Using the MicroZed Button for Input: Adam Taylor’s MicroZed Chronicles Part 11

 

Driving the Zynq SoC's GPIO: Adam Taylor’s MicroZed Chronicles Part 10

 

Meet the Zynq MIO: Adam Taylor’s MicroZed Chronicles Part 9

 

MicroZed XADC Software: Adam Taylor’s MicroZed Chronicles Part 8

 

Getting the XADC Running on the MicroZed: Adam Taylor’s MicroZed Chronicles Part 7

 

A Boot Loader for MicroZed. Adam Taylor’s MicroZed Chronicles, Part 6 

 

Figuring out the MicroZed Boot Loader – Adam Taylor’s MicroZed Chronicles, Part 5

 

Running your programs on the MicroZed – Adam Taylor’s MicroZed Chronicles, Part 4

 

Zynq and MicroZed say “Hello World”-- Adam Taylor’s MicroZed Chronicles, Part 3

 

Adam Taylor’s MicroZed Chronicles: Setting the SW Scene

 

Bringing up the Avnet MicroZed with Vivado

 

 

 

Comments
by Visitor demke234
on ‎02-10-2015 10:26 AM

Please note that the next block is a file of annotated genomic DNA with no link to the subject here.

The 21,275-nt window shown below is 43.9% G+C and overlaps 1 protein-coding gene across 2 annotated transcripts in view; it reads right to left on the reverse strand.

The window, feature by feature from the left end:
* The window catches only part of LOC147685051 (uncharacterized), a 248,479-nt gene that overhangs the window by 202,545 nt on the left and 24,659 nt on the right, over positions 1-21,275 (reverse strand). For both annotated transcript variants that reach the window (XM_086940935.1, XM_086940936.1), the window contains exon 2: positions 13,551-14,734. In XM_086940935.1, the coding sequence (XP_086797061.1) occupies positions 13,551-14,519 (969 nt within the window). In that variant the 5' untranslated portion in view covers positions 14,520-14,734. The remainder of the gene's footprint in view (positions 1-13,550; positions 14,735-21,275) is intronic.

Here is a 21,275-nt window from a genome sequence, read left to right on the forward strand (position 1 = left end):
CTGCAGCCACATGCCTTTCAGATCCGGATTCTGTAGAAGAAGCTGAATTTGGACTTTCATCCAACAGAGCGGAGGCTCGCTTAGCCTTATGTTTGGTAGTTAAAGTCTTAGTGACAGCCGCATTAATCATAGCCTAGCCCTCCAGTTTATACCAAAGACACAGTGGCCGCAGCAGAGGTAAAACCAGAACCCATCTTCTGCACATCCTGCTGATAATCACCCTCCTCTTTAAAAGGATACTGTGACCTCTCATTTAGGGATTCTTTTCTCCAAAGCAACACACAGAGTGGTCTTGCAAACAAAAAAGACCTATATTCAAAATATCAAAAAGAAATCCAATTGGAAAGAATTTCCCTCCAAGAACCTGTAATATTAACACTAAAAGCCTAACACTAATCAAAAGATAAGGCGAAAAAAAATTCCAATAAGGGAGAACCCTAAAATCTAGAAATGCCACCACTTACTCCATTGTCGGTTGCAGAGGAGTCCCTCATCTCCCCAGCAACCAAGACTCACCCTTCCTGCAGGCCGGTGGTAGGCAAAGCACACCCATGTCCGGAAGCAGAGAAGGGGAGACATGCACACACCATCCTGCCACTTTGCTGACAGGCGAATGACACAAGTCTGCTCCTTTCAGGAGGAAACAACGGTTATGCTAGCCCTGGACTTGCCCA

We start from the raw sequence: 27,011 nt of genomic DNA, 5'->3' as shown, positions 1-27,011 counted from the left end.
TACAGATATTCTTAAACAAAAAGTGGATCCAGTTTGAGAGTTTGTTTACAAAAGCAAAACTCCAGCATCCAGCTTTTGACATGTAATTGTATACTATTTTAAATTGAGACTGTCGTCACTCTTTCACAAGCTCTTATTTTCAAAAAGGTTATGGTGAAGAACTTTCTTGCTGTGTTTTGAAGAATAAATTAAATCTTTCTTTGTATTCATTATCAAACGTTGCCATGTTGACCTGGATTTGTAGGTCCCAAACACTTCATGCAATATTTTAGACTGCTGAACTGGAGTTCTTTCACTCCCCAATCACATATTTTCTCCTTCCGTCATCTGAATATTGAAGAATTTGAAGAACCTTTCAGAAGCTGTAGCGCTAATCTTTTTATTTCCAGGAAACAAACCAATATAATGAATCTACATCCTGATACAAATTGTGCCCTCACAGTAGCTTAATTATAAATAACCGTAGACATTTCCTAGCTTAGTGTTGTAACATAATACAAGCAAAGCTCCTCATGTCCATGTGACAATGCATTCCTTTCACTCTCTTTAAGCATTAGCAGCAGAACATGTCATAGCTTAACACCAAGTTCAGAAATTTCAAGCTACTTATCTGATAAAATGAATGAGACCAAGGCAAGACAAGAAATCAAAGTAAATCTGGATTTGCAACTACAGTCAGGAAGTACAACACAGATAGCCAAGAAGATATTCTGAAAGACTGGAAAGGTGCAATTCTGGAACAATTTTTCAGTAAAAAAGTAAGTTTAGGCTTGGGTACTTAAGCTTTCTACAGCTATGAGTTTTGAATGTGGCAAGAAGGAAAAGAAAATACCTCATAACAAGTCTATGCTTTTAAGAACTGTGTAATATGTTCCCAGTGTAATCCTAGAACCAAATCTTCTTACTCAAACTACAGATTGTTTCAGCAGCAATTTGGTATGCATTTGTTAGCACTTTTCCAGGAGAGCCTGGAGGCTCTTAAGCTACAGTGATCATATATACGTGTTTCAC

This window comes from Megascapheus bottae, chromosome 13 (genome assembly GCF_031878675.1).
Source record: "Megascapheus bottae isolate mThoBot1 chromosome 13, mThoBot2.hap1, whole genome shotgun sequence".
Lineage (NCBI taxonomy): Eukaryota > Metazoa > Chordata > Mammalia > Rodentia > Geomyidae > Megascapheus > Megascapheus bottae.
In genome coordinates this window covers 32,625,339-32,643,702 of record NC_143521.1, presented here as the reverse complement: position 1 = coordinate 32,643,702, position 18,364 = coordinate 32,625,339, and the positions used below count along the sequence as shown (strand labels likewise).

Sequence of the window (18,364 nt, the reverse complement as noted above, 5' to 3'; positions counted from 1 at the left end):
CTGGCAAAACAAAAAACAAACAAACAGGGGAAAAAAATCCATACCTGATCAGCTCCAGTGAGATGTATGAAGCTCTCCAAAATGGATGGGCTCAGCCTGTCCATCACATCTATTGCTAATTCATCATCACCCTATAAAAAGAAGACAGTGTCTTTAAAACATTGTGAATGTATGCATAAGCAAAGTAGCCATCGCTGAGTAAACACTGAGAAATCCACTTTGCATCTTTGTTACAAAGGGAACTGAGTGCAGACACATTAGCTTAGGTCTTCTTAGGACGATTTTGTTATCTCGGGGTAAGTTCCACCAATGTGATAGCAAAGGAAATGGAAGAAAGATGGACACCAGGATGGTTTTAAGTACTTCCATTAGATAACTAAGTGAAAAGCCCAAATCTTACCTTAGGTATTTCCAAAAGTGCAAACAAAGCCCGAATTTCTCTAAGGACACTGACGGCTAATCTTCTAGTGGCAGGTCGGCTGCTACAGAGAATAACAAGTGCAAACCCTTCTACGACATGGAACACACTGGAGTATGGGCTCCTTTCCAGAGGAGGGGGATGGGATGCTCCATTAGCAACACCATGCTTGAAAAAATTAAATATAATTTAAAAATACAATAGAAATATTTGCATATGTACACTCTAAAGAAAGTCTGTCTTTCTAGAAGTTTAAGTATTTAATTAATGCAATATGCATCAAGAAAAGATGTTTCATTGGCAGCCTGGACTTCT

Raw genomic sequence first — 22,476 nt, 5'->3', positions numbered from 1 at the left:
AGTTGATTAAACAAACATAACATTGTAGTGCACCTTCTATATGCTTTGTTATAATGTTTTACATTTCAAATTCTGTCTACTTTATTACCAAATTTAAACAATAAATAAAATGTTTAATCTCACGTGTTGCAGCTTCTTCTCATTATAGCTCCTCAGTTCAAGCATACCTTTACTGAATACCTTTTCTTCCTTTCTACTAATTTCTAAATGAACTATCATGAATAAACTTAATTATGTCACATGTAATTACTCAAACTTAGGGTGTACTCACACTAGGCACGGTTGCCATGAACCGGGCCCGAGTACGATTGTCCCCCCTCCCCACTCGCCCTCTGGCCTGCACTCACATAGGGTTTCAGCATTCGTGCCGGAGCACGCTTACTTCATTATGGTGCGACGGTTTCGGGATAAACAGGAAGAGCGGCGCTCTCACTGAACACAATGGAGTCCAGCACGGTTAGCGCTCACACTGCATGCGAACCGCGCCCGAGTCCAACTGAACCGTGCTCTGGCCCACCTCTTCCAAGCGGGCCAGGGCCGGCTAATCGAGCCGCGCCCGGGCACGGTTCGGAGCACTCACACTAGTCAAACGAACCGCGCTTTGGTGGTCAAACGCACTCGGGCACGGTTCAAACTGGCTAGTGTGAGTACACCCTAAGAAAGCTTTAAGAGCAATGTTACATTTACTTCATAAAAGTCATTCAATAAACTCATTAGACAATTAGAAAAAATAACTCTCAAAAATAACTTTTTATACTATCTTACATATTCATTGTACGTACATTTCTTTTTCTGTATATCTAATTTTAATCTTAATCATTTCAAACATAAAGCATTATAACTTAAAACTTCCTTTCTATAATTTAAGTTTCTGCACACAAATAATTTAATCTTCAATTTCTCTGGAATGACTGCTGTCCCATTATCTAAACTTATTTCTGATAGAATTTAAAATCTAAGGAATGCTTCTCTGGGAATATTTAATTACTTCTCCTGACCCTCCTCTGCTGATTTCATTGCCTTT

Sorry for being dense, but where can I locate the files that should be attached to your posts?

by Xilinx Employee
on ‎02-10-2015 10:30 AM

demke234,

 

Your question is not dense at all. It's most appropriate. The Xilinx Lithium blogging tool limits what can be attached to the posts so Adam Taylor has gathered all of the code in a  github repository at:

 

https://github.com/ATaylorCEngFIET/MicroZed-Chronicles

by Visitor demke234
on ‎02-10-2015 10:35 AM

Many thanks for your quick response!

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About the Author
  • Be sure to join the Xilinx LinkedIn group to get an update for every new Xcell Daily post! ******************** Steve Leibson is the Director of Strategic Marketing and Business Planning at Xilinx. He started as a system design engineer at HP in the early days of desktop computing, then switched to EDA at Cadnetix, and subsequently became a technical editor for EDN Magazine. He's served as Editor in Chief of EDN Magazine, Embedded Developers Journal, and Microprocessor Report. He has extensive experience in computing, microprocessors, microcontrollers, embedded systems design, design IP, EDA, and programmable logic.